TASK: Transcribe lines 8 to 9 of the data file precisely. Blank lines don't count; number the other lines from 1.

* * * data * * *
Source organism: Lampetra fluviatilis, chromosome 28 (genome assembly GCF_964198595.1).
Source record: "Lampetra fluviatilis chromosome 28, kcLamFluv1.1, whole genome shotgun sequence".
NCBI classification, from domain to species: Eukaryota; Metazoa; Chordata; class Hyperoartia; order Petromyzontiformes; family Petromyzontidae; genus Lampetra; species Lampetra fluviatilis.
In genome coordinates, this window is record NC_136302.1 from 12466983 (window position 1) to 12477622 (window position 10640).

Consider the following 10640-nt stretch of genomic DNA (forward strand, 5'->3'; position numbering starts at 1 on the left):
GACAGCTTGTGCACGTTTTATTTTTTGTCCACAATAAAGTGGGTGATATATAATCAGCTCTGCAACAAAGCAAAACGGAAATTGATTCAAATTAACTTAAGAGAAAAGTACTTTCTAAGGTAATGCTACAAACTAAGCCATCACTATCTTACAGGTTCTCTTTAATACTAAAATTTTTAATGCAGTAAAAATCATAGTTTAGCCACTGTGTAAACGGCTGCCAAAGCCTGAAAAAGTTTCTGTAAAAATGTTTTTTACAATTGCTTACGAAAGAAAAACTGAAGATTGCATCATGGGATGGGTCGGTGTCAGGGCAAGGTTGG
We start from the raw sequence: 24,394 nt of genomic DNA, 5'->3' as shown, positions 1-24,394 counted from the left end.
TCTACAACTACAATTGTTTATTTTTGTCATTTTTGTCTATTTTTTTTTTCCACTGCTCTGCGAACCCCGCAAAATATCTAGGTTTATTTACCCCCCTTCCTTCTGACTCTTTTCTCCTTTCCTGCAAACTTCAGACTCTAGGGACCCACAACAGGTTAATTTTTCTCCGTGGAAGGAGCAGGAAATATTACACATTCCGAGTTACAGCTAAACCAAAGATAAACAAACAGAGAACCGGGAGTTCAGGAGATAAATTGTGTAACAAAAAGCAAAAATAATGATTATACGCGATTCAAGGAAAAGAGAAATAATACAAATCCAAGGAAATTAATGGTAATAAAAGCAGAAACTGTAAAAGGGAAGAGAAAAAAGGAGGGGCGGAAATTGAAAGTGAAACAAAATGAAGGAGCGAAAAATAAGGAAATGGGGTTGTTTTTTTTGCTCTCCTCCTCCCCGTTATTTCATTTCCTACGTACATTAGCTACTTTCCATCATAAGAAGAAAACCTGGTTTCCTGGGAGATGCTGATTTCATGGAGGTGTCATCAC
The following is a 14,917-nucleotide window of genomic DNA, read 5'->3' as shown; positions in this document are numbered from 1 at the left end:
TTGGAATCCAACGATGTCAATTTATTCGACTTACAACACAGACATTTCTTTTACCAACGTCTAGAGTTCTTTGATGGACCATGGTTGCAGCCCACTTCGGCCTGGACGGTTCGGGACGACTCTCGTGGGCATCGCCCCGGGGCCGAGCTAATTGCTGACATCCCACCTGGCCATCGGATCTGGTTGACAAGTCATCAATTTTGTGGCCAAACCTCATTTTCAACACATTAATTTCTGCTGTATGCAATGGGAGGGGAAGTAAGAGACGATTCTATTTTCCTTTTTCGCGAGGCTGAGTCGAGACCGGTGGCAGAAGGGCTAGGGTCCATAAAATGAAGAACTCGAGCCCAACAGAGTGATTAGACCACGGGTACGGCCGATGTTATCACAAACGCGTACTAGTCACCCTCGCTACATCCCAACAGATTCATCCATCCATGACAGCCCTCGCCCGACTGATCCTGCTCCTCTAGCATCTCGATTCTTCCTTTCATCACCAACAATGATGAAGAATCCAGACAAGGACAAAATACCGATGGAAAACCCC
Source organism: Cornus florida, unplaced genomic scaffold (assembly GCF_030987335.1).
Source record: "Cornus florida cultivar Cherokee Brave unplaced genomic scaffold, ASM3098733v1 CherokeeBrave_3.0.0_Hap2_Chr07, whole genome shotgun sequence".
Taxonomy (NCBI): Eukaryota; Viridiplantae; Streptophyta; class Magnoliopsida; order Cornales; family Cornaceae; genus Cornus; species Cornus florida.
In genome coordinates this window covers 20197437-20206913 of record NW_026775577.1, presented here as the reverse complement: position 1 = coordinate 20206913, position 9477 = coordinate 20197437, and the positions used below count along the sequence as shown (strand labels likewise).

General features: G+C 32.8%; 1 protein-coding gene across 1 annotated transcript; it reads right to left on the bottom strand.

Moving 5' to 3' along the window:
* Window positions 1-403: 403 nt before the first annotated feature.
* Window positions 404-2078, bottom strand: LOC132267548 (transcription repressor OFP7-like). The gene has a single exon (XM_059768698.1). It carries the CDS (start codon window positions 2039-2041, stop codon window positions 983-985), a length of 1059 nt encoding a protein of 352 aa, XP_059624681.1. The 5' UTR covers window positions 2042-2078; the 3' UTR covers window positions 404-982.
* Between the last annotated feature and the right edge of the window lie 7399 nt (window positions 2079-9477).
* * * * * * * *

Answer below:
TCTACAACTACAATTGTTTATTTTTGTCATTTTTGTCTATTTTTTTTTTCCACTGCTCTGCGAACCCCGCAAAATATCTAGGTTTATTTACCCCCCTTCCTTCTGACTCTTTTCTCCTTTCCTGCAAACTTCAGACTCTAGGGACCCACAACAGGTTAATTTTTCTCCGTGGAAGGAGCAGGAAATATTACACATTCCGAGTTACAGCTAAACCAAAGATAAACAAACAGAGAACCGGGAGTTCAGGAGATAAATTGTGTAACAAAAAGCAAAAATAATGATTATACGCGATTCAAGGAAAAGAGAAATAATACAAATCCAAGGAAATTAATGGTAATAAAAGCAGAAACTGTAAAAGGGAAGAGAAAAAAGGAGGGGCGGAAATTGAAAGTGAAACAAAATGAAGGAGCGAAAAATAAGGAAATGGGGTTGTTTTTTTTGCTCTCCTCCTCCCCGTTATTTCATTTCCTACGTACATTAGCTACTTTCCATCATAAGAAGAAAACCTGGTTTCCTGGGAGATGCTGATTTCATGGAGGTGTCATCAC
The following is a 14,917-nucleotide window of genomic DNA, read 5'->3' as shown; positions in this document are numbered from 1 at the left end: